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I Bet You Didn’t Know This!

It all began in 1908. Great unrest and critical debate was occurring about and among women. Women’s oppression and inequality was causing women to become more vocal and active in campaigning for change. Then in 1908, 15,000 women marched through New York City, demanding shorter hours, better pay, and voting rights. In 1909, in accordance with a declaration by the Socialist Party of America, the first National Woman’s Day (NWD) was observed across the United States on the 28th of February. Women continued to celebrate NWD on the last Sunday of February until 1913.

Then, on the eve of World War I while campaigning for peace, Russian women observed their first International Women’s Day on the last Sunday in February 1913. Later in 1913 following discussions, International Women’s Day was transferred to the 8th March and this day has remained the global date for International Women’s Day ever since.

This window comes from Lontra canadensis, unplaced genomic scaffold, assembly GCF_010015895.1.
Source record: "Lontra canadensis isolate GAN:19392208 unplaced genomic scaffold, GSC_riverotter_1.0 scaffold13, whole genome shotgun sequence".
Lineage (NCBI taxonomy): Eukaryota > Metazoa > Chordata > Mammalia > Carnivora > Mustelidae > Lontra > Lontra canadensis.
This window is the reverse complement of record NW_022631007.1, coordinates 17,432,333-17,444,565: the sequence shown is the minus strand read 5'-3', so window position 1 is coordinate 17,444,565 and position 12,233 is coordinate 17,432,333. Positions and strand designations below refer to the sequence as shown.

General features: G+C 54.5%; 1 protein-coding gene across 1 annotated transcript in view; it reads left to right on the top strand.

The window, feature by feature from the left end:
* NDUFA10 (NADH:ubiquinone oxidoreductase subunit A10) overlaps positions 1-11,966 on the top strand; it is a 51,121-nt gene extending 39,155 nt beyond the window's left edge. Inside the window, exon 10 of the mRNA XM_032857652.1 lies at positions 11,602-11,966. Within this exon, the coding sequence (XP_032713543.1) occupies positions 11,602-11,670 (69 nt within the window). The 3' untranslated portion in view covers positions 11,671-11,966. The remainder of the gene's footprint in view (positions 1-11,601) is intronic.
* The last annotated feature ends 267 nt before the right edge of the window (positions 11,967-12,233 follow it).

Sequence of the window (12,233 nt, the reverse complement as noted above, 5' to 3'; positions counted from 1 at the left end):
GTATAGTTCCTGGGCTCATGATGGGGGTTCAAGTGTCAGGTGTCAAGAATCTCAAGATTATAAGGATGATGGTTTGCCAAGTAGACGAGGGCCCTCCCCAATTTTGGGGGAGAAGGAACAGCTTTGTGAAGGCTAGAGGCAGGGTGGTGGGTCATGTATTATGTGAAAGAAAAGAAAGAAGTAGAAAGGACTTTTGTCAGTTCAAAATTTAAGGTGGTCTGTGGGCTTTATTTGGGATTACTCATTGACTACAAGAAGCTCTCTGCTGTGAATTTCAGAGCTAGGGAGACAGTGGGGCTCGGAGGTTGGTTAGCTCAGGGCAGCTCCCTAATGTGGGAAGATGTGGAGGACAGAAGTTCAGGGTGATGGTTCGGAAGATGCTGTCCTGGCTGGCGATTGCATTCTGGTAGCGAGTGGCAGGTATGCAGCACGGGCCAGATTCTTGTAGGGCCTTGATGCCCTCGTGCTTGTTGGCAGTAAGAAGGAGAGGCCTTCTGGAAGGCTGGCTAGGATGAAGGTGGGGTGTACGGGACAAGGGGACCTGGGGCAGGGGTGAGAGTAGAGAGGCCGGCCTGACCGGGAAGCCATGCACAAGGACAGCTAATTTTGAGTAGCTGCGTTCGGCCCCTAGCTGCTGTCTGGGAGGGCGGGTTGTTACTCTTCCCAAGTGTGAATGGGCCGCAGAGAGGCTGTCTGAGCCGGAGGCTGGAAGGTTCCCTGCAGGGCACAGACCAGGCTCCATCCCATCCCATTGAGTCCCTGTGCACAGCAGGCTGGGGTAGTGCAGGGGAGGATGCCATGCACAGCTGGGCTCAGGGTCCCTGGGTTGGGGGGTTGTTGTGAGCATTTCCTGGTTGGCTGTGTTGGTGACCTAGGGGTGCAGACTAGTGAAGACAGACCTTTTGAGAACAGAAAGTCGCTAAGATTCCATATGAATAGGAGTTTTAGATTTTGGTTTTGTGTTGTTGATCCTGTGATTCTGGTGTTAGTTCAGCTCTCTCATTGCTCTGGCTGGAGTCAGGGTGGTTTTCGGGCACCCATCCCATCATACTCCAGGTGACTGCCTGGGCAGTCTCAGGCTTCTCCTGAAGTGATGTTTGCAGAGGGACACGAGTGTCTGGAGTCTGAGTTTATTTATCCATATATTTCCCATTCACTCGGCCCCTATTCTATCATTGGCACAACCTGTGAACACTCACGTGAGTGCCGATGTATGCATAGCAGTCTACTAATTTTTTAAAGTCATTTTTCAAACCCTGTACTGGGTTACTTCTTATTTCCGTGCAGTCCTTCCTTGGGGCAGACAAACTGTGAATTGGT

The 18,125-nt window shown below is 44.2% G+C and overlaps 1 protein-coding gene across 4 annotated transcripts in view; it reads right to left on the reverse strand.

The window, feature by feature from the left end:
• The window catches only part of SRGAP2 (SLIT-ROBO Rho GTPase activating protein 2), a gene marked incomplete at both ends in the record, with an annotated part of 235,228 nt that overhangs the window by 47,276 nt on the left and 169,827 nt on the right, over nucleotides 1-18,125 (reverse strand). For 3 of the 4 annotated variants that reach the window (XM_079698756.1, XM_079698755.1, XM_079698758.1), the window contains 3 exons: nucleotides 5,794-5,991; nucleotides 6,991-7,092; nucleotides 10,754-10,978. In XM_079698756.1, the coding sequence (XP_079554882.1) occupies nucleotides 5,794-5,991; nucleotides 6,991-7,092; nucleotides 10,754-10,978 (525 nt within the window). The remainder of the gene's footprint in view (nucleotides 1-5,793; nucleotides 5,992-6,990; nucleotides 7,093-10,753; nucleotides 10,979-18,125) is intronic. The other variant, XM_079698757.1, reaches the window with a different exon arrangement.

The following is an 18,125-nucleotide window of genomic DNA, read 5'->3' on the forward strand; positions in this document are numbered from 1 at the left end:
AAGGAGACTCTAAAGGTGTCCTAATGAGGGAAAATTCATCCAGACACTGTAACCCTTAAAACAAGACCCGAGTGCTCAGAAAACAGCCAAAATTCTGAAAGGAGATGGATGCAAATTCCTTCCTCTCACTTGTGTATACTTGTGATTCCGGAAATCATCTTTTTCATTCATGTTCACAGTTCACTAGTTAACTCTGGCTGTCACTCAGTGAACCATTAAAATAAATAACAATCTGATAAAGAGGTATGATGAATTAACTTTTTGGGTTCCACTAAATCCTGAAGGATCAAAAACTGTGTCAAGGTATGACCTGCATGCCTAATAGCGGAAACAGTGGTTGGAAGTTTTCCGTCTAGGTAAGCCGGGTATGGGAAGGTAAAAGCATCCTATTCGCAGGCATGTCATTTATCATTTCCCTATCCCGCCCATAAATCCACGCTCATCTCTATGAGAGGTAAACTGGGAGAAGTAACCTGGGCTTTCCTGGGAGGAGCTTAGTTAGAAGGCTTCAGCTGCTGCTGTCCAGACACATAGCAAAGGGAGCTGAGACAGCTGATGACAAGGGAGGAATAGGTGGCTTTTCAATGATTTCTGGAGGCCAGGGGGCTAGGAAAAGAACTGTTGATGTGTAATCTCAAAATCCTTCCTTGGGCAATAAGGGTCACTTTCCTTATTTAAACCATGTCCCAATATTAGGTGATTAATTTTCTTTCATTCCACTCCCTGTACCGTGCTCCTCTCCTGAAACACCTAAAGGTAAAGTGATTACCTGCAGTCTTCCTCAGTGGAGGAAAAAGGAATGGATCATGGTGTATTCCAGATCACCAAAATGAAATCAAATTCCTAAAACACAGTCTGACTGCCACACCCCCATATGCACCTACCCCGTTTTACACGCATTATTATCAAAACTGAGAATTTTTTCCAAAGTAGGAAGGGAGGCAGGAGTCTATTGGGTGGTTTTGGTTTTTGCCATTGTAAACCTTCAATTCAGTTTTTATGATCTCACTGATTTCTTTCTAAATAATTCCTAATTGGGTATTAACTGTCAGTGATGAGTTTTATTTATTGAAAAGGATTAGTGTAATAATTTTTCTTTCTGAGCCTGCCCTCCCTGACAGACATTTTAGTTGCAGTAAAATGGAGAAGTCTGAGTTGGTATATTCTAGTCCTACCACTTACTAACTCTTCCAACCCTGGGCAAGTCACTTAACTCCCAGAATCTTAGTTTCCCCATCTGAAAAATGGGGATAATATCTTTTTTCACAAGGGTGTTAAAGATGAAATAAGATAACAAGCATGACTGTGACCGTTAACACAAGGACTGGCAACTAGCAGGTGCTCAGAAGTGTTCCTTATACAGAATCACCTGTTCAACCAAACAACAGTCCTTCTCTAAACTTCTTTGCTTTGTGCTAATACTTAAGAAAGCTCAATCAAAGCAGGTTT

Now here’s an interesting note that we at The Purple Tree particularly like. Also in 1908, the Women’s Social and Political Union (WSPU) in Great Britain adopted the color scheme of purple, white and green to symbolize the plight of the Suffragettes. Purple symbolized justice and dignity – two values strongly associated with women’s equality as well as The Purple Tree!

The United Nations began celebrating International Women’s Day (IWD) on the 8th of March during International Women’s Year 1975. Two years later, in December 1977, the General Assembly adopted a resolution proclaiming a United Nations Day for Women’s Rights and International Peace to be observed on any day of the year by Member States, in accordance with their historical and national traditions.

So women have been working together for 107 years to call for change and to celebrate acts of courage and determination by ordinary women who have played an extraordinary role in the history of their countries and communities. “How important it is for us to recognize and celebrate our heroes and she-roes!” — Maya Angelou, African American Poet